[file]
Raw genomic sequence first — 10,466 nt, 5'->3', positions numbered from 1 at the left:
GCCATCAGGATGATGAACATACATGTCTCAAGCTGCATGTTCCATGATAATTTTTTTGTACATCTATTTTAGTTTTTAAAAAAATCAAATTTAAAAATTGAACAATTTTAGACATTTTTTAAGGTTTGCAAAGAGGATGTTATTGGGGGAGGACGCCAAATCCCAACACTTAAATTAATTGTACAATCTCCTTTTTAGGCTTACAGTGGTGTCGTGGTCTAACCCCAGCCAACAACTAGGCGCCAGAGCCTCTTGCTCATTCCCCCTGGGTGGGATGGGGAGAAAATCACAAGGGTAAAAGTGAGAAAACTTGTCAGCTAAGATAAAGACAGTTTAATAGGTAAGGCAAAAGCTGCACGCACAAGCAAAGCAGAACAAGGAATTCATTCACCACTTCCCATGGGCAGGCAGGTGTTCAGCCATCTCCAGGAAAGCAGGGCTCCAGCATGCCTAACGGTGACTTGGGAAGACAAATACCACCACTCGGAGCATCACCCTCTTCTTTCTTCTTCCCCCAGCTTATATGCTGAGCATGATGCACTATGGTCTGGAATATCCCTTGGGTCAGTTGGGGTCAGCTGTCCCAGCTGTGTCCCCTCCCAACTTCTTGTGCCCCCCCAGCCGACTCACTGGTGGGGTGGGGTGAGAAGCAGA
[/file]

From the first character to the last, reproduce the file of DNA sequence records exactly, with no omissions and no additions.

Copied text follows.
Raw genomic sequence first — 10,466 nt, 5'->3', positions numbered from 1 at the left:
GCCATCAGGATGATGAACATACATGTCTCAAGCTGCATGTTCCATGATAATTTTTTTGTACATCTATTTTAGTTTTTAAAAAAATCAAATTTAAAAATTGAACAATTTTAGACATTTTTTAAGGTTTGCAAAGAGGATGTTATTGGGGGAGGACGCCAAATCCCAACACTTAAATTAATTGTACAATCTCCTTTTTAGGCTTACAGTGGTGTCGTGGTCTAACCCCAGCCAACAACTAGGCGCCAGAGCCTCTTGCTCATTCCCCCTGGGTGGGATGGGGAGAAAATCACAAGGGTAAAAGTGAGAAAACTTGTCAGCTAAGATAAAGACAGTTTAATAGGTAAGGCAAAAGCTGCACGCACAAGCAAAGCAGAACAAGGAATTCATTCACCACTTCCCATGGGCAGGCAGGTGTTCAGCCATCTCCAGGAAAGCAGGGCTCCAGCATGCCTAACGGTGACTTGGGAAGACAAATACCACCACTCGGAGCATCACCCTCTTCTTTCTTCTTCCCCCAGCTTATATGCTGAGCATGATGCACTATGGTCTGGAATATCCCTTGGGTCAGTTGGGGTCAGCTGTCCCAGCTGTGTCCCCTCCCAACTTCTTGTGCCCCCCCAGCCGACTCACTGGTGGGGTGGGGTGAGAAGCAGA